Jan 9, 2013
Understanding the number of establishments that produce print, at a for-cost or for-a-profit basis, is an important requirement for any print-related market sizing, planning, and forecasting exercise. There are some official statistical sources at least for Western Europe and parts of all printing establishments, however, with Europe being an aggregate of many countries, this does not make for an easy task.
Unfortunately timeliness and detail level and even statistical methodology differ from country to country. When comparing the number of enterprises, especially micro-organisations with no employees, this will distort the picture, as some countries count them, while others do not. Additionally, when statics do include the companies without employees, they artificially inflate the total number of companies without really adding to the total industry revenue. Other areas like copy services, packaging & label printing, direct mail services do not fall into the printing classification and are more difficult to size. There are other types of establishments like in-house sites, data centre printing and service bureaux, which are totally below the radar of official statistics.
Every two years InfoTrends is undertaking the considerable task of collecting and analysing the printing industry in Western Europe. The data was collected from various sources such as European and National statistical offices, statistics published by the national trade associations, and other interest groups in the graphic arts industry. Additional data has been derived from InfoTrendsâ€™ reports as well as trade directories.
The Printing Establishments Sizing Update 2012 report lists the number of establishments and revenue for 12 different types of companies in the printing industry in Western Europe, based on 2010 data â€“the most recent year for which relatively complete statistical information is available. With a total of over â‚¬132 billion, the printing industry in Western Europe is a quite sizeable business. Commercial printers account for the bulk of shipments, with about half of that revenue. In-house printing sites and packaging printers add about 10% each to the total Western European revenue, while other types of enterprises contribute significantly less. More than 135,000 enterprises are active in the printing industry, although almost all of them are small. Again, commercial printers contribute the largest group with just under a third of all print establishments. Copy shops, in-house printers, and small corporate copy/print sites are very numerous, as well. Germany has the largest number of establishments, followed by Italy and the U.K.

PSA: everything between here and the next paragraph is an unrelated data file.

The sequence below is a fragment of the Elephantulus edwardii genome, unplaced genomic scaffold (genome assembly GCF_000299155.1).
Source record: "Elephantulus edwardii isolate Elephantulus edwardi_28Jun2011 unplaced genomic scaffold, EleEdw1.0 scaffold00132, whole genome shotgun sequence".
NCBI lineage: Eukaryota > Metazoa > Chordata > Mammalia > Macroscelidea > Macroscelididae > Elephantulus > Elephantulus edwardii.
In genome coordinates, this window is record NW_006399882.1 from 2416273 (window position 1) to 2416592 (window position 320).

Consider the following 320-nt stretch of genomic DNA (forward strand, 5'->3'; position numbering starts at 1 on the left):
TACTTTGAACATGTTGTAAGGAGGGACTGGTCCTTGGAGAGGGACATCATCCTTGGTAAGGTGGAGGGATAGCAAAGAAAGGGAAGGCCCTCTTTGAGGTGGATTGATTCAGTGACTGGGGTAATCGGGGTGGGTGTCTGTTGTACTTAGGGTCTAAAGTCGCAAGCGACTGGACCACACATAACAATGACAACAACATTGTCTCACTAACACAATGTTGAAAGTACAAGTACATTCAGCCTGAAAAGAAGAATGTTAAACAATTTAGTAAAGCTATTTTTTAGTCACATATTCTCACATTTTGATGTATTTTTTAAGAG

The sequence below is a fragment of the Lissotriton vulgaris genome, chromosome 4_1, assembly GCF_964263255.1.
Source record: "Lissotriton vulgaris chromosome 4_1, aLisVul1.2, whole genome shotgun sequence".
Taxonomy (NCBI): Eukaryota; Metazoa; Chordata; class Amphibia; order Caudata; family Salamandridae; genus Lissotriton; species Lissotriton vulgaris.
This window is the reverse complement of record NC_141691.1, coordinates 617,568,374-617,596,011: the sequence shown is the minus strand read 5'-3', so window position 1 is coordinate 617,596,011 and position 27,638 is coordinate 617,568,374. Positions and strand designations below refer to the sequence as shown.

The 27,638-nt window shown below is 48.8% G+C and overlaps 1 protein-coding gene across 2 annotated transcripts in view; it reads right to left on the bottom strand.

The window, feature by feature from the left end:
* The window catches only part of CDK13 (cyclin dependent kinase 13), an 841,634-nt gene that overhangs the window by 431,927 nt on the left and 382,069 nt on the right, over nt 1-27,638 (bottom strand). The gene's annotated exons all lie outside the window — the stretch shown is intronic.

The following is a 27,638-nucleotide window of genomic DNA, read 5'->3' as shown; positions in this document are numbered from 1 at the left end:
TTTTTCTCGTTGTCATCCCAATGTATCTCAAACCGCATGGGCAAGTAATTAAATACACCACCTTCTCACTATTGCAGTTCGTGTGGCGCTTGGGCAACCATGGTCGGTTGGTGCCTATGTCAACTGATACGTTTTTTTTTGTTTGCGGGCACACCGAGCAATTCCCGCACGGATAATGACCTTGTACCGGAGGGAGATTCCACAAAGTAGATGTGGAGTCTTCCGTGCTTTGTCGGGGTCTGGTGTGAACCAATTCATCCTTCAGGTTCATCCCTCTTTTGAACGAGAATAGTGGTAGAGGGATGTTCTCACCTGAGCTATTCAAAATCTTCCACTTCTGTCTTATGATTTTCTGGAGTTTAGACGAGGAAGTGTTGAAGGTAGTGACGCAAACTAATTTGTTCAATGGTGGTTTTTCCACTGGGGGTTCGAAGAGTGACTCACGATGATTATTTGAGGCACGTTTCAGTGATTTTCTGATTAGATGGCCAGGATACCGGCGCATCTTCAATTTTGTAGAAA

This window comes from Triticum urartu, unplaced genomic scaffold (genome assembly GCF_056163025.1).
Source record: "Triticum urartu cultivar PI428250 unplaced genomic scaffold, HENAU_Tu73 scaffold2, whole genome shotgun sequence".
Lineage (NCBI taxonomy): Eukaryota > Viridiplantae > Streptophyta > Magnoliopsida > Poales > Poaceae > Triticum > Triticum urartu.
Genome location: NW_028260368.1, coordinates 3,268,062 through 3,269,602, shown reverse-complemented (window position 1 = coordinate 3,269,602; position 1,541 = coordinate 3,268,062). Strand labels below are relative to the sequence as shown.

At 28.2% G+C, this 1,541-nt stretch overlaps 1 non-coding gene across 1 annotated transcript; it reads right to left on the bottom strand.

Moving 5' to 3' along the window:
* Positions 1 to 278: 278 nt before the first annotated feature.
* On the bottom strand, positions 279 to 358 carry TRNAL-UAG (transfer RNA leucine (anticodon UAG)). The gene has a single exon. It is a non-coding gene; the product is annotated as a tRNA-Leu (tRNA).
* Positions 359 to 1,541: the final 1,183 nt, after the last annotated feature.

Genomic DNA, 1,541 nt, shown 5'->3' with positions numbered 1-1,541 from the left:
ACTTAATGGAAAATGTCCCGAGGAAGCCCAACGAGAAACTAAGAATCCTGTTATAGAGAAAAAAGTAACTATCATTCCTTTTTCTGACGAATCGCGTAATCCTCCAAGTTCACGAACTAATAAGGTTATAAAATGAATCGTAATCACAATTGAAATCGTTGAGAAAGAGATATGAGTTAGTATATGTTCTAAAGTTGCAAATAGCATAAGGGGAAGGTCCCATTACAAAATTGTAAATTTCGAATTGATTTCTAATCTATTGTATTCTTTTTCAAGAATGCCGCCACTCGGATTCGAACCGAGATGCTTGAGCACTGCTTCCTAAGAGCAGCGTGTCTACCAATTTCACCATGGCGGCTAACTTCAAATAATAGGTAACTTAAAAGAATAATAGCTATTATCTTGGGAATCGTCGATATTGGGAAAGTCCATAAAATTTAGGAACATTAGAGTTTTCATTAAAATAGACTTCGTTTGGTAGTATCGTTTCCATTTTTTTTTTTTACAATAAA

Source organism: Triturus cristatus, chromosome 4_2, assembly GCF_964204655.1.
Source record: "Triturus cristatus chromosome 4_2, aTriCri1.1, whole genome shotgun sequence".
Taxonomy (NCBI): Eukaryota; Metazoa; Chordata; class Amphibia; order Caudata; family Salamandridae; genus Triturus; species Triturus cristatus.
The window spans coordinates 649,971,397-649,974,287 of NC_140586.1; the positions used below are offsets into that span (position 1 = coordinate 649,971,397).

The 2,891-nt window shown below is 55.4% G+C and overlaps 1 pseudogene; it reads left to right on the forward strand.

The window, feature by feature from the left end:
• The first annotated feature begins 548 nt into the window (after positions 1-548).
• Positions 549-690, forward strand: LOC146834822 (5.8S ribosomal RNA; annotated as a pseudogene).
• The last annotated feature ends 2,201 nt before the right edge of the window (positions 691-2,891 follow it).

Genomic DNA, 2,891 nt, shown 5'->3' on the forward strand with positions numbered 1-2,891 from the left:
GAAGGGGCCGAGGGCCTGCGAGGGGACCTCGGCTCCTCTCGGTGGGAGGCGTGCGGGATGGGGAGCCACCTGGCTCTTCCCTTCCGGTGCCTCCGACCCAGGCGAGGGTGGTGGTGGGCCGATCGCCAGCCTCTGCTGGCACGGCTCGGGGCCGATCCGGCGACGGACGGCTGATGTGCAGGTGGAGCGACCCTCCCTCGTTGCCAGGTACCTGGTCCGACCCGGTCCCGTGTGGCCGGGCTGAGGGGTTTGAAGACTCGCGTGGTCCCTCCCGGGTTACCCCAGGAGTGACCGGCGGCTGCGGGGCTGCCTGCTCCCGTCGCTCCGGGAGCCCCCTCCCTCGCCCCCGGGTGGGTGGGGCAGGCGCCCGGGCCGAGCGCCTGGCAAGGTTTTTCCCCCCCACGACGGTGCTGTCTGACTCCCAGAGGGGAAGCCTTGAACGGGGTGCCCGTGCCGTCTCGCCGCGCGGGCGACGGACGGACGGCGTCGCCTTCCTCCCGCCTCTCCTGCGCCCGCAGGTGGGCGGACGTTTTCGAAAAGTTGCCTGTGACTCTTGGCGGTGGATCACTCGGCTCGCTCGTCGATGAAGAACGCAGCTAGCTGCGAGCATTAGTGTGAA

Share of European Print Enterprises by Type
It is no surprise to see that printing industry revenues dropped in recent years and especially the drop of almost 10% between 2008 and 2009 was very significant. Commercial print dropped even by over 13% in that year, faring worse than most other industry segments. Since then revenues continued to decline, but at a much lower rate, as a slow economy and pressure from electronic media is still weighing down on demand. Commercial print revenue is expected to drop by almost 2% per year between 2010 and 2016. Newspaper and data centre print is expected to drop faster, while packaging and label print should even post some growth.
The number of establishments did drop far slower than revenues from 2008 to 2010, which points to more insolvencies in the near future. The number of companies is expected to decrease by 2%-5% per year, depending on the industry sector.
More details on the size and trends in the Western European print industry, including some data on Eastern Europe is available in the European Printing Establishments Sizing Update 2012 report, now available in our report store.
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